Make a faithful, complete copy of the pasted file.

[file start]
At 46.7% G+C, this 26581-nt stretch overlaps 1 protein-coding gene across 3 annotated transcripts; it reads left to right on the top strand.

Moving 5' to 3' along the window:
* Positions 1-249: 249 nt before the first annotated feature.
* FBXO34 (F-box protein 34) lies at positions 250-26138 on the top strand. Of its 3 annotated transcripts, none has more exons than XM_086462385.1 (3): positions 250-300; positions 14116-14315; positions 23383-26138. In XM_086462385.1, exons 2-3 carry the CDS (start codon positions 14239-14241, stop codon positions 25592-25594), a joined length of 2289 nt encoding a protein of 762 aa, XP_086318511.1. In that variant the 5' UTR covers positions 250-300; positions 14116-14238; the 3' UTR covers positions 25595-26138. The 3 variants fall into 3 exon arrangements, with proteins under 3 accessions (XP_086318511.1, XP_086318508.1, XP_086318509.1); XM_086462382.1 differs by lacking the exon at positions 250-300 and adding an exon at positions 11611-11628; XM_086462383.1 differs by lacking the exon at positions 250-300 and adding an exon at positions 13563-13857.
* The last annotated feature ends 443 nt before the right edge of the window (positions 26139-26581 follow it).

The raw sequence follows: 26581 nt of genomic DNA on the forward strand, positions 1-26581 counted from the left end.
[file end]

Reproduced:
At 46.7% G+C, this 26581-nt stretch overlaps 1 protein-coding gene across 3 annotated transcripts; it reads left to right on the top strand.

Moving 5' to 3' along the window:
* Positions 1-249: 249 nt before the first annotated feature.
* FBXO34 (F-box protein 34) lies at positions 250-26138 on the top strand. Of its 3 annotated transcripts, none has more exons than XM_086462385.1 (3): positions 250-300; positions 14116-14315; positions 23383-26138. In XM_086462385.1, exons 2-3 carry the CDS (start codon positions 14239-14241, stop codon positions 25592-25594), a joined length of 2289 nt encoding a protein of 762 aa, XP_086318511.1. In that variant the 5' UTR covers positions 250-300; positions 14116-14238; the 3' UTR covers positions 25595-26138. The 3 variants fall into 3 exon arrangements, with proteins under 3 accessions (XP_086318511.1, XP_086318508.1, XP_086318509.1); XM_086462382.1 differs by lacking the exon at positions 250-300 and adding an exon at positions 11611-11628; XM_086462383.1 differs by lacking the exon at positions 250-300 and adding an exon at positions 13563-13857.
* The last annotated feature ends 443 nt before the right edge of the window (positions 26139-26581 follow it).

The raw sequence follows: 26581 nt of genomic DNA on the forward strand, positions 1-26581 counted from the left end.